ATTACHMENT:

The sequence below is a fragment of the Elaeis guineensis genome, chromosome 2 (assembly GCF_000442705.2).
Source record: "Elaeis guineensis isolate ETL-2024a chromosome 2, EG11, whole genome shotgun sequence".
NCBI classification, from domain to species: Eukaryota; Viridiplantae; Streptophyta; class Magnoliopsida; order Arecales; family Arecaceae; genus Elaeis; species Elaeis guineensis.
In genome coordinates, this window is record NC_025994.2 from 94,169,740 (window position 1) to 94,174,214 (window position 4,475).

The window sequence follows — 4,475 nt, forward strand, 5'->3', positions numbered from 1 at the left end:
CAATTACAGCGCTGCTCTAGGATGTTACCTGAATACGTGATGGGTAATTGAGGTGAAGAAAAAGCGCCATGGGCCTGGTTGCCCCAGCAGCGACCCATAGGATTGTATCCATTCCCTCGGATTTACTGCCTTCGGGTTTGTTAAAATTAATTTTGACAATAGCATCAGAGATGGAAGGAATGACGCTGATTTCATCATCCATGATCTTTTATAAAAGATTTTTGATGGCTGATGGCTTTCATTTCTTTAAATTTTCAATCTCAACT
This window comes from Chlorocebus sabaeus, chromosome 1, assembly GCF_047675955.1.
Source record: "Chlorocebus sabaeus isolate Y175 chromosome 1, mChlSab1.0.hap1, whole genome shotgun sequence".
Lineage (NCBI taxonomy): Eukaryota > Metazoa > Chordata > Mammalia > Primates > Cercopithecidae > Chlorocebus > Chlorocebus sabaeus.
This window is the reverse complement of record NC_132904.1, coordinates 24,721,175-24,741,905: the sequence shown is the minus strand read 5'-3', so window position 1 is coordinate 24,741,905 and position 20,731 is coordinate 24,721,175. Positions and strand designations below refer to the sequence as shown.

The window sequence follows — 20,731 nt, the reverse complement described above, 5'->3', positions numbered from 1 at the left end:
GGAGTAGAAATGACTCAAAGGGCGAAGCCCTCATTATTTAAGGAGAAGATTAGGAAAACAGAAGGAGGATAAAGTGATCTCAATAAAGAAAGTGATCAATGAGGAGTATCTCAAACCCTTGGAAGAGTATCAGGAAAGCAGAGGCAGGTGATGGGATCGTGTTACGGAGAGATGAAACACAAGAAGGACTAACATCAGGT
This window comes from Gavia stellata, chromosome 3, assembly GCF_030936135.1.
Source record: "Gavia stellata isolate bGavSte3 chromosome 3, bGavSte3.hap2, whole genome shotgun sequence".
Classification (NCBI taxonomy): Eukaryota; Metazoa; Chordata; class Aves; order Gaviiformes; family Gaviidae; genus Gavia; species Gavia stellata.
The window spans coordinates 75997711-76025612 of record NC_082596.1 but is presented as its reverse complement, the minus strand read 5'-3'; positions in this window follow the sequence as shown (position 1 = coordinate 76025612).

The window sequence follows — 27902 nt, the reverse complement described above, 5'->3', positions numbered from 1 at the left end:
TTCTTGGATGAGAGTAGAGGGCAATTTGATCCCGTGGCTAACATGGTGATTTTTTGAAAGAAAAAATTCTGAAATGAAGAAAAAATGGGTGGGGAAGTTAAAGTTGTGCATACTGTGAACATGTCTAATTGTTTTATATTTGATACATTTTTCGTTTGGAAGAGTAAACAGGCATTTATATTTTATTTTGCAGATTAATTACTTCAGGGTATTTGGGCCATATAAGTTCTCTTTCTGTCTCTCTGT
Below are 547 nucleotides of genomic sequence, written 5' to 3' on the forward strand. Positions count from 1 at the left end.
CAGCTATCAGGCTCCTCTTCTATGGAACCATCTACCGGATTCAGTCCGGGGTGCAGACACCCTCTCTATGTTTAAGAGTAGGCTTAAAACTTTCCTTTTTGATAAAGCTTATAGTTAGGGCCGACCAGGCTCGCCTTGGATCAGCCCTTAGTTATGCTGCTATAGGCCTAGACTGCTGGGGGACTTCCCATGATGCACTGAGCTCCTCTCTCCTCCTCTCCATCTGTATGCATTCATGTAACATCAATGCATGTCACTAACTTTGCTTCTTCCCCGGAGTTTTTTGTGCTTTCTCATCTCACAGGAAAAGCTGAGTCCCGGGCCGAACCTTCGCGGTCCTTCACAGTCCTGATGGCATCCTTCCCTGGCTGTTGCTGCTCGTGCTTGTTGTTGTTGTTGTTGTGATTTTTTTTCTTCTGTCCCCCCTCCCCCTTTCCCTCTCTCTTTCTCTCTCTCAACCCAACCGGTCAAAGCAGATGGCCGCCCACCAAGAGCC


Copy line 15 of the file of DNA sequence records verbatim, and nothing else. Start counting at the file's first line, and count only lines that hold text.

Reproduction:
Classification (NCBI taxonomy): Eukaryota; Metazoa; Chordata; class Aves; order Gaviiformes; family Gaviidae; genus Gavia; species Gavia stellata.